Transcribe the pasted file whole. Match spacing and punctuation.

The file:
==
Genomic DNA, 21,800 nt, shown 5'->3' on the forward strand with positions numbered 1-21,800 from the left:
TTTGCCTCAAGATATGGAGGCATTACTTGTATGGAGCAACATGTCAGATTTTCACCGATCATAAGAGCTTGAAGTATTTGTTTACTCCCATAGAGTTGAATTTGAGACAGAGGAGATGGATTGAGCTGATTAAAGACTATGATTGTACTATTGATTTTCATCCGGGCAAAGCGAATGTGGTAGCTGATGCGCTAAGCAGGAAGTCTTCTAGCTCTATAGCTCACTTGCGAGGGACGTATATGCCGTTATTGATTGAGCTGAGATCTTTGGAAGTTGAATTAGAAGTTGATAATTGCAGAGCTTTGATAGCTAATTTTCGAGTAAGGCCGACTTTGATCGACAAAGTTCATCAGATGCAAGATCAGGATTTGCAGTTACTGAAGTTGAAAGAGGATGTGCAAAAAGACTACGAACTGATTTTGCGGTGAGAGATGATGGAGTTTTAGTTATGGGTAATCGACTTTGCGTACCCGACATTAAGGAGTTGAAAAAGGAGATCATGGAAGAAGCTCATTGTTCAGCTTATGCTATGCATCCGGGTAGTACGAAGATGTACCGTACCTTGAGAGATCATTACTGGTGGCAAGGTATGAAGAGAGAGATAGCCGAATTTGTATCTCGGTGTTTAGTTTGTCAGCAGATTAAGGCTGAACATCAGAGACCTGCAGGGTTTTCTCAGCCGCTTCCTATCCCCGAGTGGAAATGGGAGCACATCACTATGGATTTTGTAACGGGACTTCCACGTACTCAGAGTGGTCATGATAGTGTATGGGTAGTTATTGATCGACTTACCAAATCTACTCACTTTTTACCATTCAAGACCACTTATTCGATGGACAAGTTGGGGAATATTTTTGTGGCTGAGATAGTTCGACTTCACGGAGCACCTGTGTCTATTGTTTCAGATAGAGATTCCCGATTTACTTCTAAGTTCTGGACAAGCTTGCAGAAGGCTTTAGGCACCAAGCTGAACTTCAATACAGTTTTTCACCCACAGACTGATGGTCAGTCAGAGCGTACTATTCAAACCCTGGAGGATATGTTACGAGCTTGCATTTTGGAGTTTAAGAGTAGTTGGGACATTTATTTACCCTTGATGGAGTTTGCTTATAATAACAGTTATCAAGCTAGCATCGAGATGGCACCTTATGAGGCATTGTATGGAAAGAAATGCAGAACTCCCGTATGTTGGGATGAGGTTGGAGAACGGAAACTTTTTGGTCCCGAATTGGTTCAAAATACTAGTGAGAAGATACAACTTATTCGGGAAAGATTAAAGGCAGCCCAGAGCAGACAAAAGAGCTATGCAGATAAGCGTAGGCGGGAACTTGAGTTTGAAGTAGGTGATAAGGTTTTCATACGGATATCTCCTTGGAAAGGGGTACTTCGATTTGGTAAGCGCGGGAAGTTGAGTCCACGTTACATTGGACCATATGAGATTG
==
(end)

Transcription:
Genomic DNA, 21,800 nt, shown 5'->3' on the forward strand with positions numbered 1-21,800 from the left:
TTTGCCTCAAGATATGGAGGCATTACTTGTATGGAGCAACATGTCAGATTTTCACCGATCATAAGAGCTTGAAGTATTTGTTTACTCCCATAGAGTTGAATTTGAGACAGAGGAGATGGATTGAGCTGATTAAAGACTATGATTGTACTATTGATTTTCATCCGGGCAAAGCGAATGTGGTAGCTGATGCGCTAAGCAGGAAGTCTTCTAGCTCTATAGCTCACTTGCGAGGGACGTATATGCCGTTATTGATTGAGCTGAGATCTTTGGAAGTTGAATTAGAAGTTGATAATTGCAGAGCTTTGATAGCTAATTTTCGAGTAAGGCCGACTTTGATCGACAAAGTTCATCAGATGCAAGATCAGGATTTGCAGTTACTGAAGTTGAAAGAGGATGTGCAAAAAGACTACGAACTGATTTTGCGGTGAGAGATGATGGAGTTTTAGTTATGGGTAATCGACTTTGCGTACCCGACATTAAGGAGTTGAAAAAGGAGATCATGGAAGAAGCTCATTGTTCAGCTTATGCTATGCATCCGGGTAGTACGAAGATGTACCGTACCTTGAGAGATCATTACTGGTGGCAAGGTATGAAGAGAGAGATAGCCGAATTTGTATCTCGGTGTTTAGTTTGTCAGCAGATTAAGGCTGAACATCAGAGACCTGCAGGGTTTTCTCAGCCGCTTCCTATCCCCGAGTGGAAATGGGAGCACATCACTATGGATTTTGTAACGGGACTTCCACGTACTCAGAGTGGTCATGATAGTGTATGGGTAGTTATTGATCGACTTACCAAATCTACTCACTTTTTACCATTCAAGACCACTTATTCGATGGACAAGTTGGGGAATATTTTTGTGGCTGAGATAGTTCGACTTCACGGAGCACCTGTGTCTATTGTTTCAGATAGAGATTCCCGATTTACTTCTAAGTTCTGGACAAGCTTGCAGAAGGCTTTAGGCACCAAGCTGAACTTCAATACAGTTTTTCACCCACAGACTGATGGTCAGTCAGAGCGTACTATTCAAACCCTGGAGGATATGTTACGAGCTTGCATTTTGGAGTTTAAGAGTAGTTGGGACATTTATTTACCCTTGATGGAGTTTGCTTATAATAACAGTTATCAAGCTAGCATCGAGATGGCACCTTATGAGGCATTGTATGGAAAGAAATGCAGAACTCCCGTATGTTGGGATGAGGTTGGAGAACGGAAACTTTTTGGTCCCGAATTGGTTCAAAATACTAGTGAGAAGATACAACTTATTCGGGAAAGATTAAAGGCAGCCCAGAGCAGACAAAAGAGCTATGCAGATAAGCGTAGGCGGGAACTTGAGTTTGAAGTAGGTGATAAGGTTTTCATACGGATATCTCCTTGGAAAGGGGTACTTCGATTTGGTAAGCGCGGGAAGTTGAGTCCACGTTACATTGGACCATATGAGATTG